Archived 2012-2013 topics: Red-cockaded Woodpecker (Picoides borealis): downlist to Near Threatened?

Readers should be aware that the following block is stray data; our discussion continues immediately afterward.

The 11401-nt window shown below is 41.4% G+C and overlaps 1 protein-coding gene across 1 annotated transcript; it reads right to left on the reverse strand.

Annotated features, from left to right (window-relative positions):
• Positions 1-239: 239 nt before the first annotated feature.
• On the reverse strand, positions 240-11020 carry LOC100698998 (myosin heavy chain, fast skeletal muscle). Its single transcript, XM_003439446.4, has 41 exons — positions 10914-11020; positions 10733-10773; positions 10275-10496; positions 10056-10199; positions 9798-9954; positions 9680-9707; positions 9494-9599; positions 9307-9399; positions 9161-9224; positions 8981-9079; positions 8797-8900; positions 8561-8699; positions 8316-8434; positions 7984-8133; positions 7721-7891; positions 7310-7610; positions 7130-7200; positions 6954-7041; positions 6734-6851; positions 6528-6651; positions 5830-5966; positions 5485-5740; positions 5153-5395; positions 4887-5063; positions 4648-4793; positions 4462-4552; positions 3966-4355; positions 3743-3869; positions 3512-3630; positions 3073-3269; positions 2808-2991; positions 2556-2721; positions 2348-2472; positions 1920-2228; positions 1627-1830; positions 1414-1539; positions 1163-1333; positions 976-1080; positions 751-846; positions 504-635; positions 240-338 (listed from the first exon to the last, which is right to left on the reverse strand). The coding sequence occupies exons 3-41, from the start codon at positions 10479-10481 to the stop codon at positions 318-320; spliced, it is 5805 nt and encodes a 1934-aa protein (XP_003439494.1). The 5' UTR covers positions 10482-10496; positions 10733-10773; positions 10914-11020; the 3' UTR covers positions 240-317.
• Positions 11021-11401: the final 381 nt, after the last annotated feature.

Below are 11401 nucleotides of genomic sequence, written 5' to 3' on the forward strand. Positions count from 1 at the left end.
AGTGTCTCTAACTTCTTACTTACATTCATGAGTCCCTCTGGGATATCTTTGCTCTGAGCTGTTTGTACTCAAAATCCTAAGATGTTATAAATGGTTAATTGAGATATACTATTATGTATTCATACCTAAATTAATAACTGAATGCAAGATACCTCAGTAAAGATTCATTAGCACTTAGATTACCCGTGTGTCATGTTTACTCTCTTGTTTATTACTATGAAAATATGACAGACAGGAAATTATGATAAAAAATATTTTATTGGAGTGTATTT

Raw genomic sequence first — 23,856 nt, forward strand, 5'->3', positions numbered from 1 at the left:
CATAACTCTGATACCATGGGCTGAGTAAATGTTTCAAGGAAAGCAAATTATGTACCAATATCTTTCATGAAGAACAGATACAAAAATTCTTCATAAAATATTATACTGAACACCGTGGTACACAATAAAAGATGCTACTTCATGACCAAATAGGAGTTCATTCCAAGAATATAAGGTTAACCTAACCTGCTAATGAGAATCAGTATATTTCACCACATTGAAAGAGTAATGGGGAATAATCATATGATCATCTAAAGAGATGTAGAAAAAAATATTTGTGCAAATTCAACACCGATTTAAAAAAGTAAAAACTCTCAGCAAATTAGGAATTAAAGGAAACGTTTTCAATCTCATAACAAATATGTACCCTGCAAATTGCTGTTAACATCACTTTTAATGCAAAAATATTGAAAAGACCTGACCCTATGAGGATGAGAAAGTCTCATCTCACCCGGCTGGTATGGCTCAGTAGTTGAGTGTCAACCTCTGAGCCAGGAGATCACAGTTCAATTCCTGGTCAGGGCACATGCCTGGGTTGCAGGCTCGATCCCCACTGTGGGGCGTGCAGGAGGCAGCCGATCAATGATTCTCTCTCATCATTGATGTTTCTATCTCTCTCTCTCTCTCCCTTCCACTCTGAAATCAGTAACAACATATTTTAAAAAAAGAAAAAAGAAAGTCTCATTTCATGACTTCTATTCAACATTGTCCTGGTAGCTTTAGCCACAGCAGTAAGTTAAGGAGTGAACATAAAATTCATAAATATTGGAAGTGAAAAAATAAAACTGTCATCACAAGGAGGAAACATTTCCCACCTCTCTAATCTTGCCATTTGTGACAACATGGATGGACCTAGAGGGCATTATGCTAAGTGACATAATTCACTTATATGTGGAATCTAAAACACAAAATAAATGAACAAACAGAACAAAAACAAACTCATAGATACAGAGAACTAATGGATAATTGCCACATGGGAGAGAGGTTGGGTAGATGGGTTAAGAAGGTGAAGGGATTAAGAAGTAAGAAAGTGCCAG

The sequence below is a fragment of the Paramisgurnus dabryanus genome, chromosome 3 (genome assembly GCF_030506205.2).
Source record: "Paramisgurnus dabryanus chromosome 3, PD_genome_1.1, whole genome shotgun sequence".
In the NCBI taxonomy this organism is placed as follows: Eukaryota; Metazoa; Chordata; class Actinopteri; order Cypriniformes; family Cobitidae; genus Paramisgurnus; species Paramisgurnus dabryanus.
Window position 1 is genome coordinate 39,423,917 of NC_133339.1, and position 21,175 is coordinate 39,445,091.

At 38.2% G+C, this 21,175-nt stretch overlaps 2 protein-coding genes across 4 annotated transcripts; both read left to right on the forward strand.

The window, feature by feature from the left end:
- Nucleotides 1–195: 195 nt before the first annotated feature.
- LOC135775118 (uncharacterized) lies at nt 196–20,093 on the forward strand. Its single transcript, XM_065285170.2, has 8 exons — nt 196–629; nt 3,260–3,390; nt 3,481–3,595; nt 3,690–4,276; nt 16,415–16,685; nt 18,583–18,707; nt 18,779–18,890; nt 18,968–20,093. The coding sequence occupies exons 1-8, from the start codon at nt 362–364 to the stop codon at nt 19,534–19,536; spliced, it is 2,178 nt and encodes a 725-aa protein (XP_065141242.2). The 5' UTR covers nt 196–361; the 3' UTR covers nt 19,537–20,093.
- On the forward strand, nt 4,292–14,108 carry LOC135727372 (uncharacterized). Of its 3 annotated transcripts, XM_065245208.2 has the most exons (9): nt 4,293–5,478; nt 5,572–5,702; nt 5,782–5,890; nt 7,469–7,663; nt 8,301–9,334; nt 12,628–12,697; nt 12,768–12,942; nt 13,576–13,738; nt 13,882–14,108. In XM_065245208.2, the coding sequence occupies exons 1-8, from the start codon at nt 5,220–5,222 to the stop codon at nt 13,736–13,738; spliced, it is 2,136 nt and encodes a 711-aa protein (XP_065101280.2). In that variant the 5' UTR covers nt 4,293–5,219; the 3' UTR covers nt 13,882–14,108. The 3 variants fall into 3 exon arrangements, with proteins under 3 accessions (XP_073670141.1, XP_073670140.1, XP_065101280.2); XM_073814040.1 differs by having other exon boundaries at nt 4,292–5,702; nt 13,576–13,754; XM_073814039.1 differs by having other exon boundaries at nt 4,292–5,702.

This discussion was first published on Dec 1 2010 as part of the 2010-2011 Red List update, but remains open for comment to enable reassessment in 2013. Link to BirdLife species factsheet for Red-cockaded Woodpecker Red-cockaded Woodpecker Picoides borealis is presently listed as Vulnerable under criteria C1; C2a(i), because its population was estimated to number fewer than 10,000 mature individuals and was previously estimated to be declining at a rate of 20-29% over 16 years (1994-2010: estimate of three generations). In the 1990s, this species’s population was estimated to number 10,000-11,000 individuals (Jackson 1994, Guynn 1997, J. A. Jackson in litt. 1999), suggesting that the number of mature individuals was below 10,000. It has undergone a large and statistically significant decrease over the last 40 years in North America (70.2% decline over 40 years, equating to a 26.1% decline per decade; data from the Breeding Bird Survey and the Christmas Bird Count: Butcher and Niven 2007), and James (1995) calculated a 23% decline in the number of known sites between the early 1980s and 1990. The species’s decline has been driven largely by habitat loss and fragmentation (U.S. Fish and Wildlife Service 2008). It has recently been confirmed, however, that the species’s population has exceeded 10,000 mature individuals since at least 2000, and is provisionally estimated to have numbered 14,500 mature individuals in 2008 (W. McDearman in litt. 2010). In addition, it is now thought that the population is stable and possibly increasing, and has been at least since 2003 (W. McDearman in litt. 2010). The species’s recovery is the result of successful conservation efforts, including habitat management, nest-site provision and translocation of birds (U.S. Fish and Wildlife Service 2008), whilst improved knowledge has been acquired thanks to intensive studies. This improvement in our knowledge of the species’s status suggests that it has not met the thresholds for Vulnerable under the C criterion for at least five years and is consequently eligible for downlisting. As the species’s population size still approaches the threshold for Vulnerable under the C criteria, it is proposed that the species be listed as Near Threatened under criterion C2a(i). Although there is evidence that the population is increasing, deciphering the actual trend is compounded by the ongoing discovery of new colonies, thus the species is currently considered to be stable and possibly increasing. In this case the use of the Near Threatened category also expresses concern over the safety of all sub-populations. Most of the sub-populations are small, and require continued growth until they can resist sudden environmental changes (W. McDearman in litt. 2010). It is also acknowledged that although the overall population is stable or increasing, some sub-populations are still in decline and losing their viability (W. McDearman in litt. 2010). Comments are invited on the proposed downlisting to Near Threatened, and further information on the species would be welcomed. Butcher, G. S. and Niven, D. K. (2007) Combining Data from the Christmas Bird Count and the Breeding Bird Survey to Determine the Continental Status and Trends of North American Birds. Ivyland, Pensylvania: National Audubon Society. Guynn, D. (1997) Red-cockaded Woodpeckers. Birdwatcher’s Dig. 20: 60-65. Jackson, J. A. (1994) Red-cockaded Woodpecker (Picoides borealis). Pp. 1-20 in Poole, A. and Gill, F., eds. The birds of North America, No. 85. Philadelphia, and Washington, DC: The Academy of Natural Sciences, and The American Ornithologists’ Union. James, F. C. (1995) The status of the Red-cockaded Woodpecker in 1990 and the prospect for recovery. Pp. 439-451 in Kulhary, D.L., Hooper, R.G. and Costa, R., eds. Red-cockaded Woodpecker: recovery, ecology and management. Nacodgdoches, Texas: Center for Applied Studies in Forestry Publication, College of Forestry, Stephen F. Austin State University. U.S. Fish and Wildlife Service (2008) Red-cockaded Woodpecker Fact Sheet. Available from: Accessed: 20/10/2010